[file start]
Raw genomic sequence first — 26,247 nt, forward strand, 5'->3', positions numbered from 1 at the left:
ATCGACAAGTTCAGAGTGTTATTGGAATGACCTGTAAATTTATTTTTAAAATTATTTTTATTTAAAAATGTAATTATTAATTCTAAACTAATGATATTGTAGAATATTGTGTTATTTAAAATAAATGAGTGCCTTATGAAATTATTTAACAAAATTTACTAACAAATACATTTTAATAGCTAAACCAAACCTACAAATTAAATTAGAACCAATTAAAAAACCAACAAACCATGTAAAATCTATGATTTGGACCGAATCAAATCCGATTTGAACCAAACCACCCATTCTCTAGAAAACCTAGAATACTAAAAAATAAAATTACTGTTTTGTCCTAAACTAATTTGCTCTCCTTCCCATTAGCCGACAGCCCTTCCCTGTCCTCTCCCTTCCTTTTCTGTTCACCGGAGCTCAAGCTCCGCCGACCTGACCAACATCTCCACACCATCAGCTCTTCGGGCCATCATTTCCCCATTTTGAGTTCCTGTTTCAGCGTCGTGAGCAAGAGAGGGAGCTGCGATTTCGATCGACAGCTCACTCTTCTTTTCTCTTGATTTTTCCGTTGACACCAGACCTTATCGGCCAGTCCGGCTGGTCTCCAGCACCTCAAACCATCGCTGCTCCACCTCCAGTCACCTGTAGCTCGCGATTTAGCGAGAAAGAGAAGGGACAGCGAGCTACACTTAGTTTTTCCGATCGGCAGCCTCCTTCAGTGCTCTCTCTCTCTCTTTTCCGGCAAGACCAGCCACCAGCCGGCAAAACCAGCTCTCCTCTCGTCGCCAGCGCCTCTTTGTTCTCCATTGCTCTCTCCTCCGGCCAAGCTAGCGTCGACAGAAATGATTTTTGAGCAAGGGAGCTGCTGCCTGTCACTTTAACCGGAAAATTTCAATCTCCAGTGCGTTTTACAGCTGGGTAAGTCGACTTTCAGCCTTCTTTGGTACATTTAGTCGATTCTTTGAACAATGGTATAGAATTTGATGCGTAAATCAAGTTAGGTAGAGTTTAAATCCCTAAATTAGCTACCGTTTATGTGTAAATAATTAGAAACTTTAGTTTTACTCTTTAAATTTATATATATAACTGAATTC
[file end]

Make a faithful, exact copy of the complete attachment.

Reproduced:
Raw genomic sequence first — 26,247 nt, forward strand, 5'->3', positions numbered from 1 at the left:
ATCGACAAGTTCAGAGTGTTATTGGAATGACCTGTAAATTTATTTTTAAAATTATTTTTATTTAAAAATGTAATTATTAATTCTAAACTAATGATATTGTAGAATATTGTGTTATTTAAAATAAATGAGTGCCTTATGAAATTATTTAACAAAATTTACTAACAAATACATTTTAATAGCTAAACCAAACCTACAAATTAAATTAGAACCAATTAAAAAACCAACAAACCATGTAAAATCTATGATTTGGACCGAATCAAATCCGATTTGAACCAAACCACCCATTCTCTAGAAAACCTAGAATACTAAAAAATAAAATTACTGTTTTGTCCTAAACTAATTTGCTCTCCTTCCCATTAGCCGACAGCCCTTCCCTGTCCTCTCCCTTCCTTTTCTGTTCACCGGAGCTCAAGCTCCGCCGACCTGACCAACATCTCCACACCATCAGCTCTTCGGGCCATCATTTCCCCATTTTGAGTTCCTGTTTCAGCGTCGTGAGCAAGAGAGGGAGCTGCGATTTCGATCGACAGCTCACTCTTCTTTTCTCTTGATTTTTCCGTTGACACCAGACCTTATCGGCCAGTCCGGCTGGTCTCCAGCACCTCAAACCATCGCTGCTCCACCTCCAGTCACCTGTAGCTCGCGATTTAGCGAGAAAGAGAAGGGACAGCGAGCTACACTTAGTTTTTCCGATCGGCAGCCTCCTTCAGTGCTCTCTCTCTCTCTTTTCCGGCAAGACCAGCCACCAGCCGGCAAAACCAGCTCTCCTCTCGTCGCCAGCGCCTCTTTGTTCTCCATTGCTCTCTCCTCCGGCCAAGCTAGCGTCGACAGAAATGATTTTTGAGCAAGGGAGCTGCTGCCTGTCACTTTAACCGGAAAATTTCAATCTCCAGTGCGTTTTACAGCTGGGTAAGTCGACTTTCAGCCTTCTTTGGTACATTTAGTCGATTCTTTGAACAATGGTATAGAATTTGATGCGTAAATCAAGTTAGGTAGAGTTTAAATCCCTAAATTAGCTACCGTTTATGTGTAAATAATTAGAAACTTTAGTTTTACTCTTTAAATTTATATATATAACTGAATTC